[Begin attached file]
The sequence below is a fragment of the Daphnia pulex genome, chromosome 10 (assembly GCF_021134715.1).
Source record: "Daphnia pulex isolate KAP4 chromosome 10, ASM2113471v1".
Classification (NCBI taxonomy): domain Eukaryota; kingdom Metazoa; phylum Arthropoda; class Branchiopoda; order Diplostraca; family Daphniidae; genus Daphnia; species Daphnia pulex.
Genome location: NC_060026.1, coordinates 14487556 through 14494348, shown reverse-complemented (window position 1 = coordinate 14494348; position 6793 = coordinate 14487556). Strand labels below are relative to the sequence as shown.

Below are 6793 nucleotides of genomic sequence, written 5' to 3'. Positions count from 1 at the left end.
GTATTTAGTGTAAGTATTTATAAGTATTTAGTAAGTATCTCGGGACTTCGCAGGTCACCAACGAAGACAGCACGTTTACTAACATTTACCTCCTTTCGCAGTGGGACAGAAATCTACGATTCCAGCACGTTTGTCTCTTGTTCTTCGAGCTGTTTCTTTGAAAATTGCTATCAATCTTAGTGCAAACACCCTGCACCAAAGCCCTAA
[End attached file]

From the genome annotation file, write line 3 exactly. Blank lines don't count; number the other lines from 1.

Classification (NCBI taxonomy): domain Eukaryota; kingdom Metazoa; phylum Arthropoda; class Branchiopoda; order Diplostraca; family Daphniidae; genus Daphnia; species Daphnia pulex.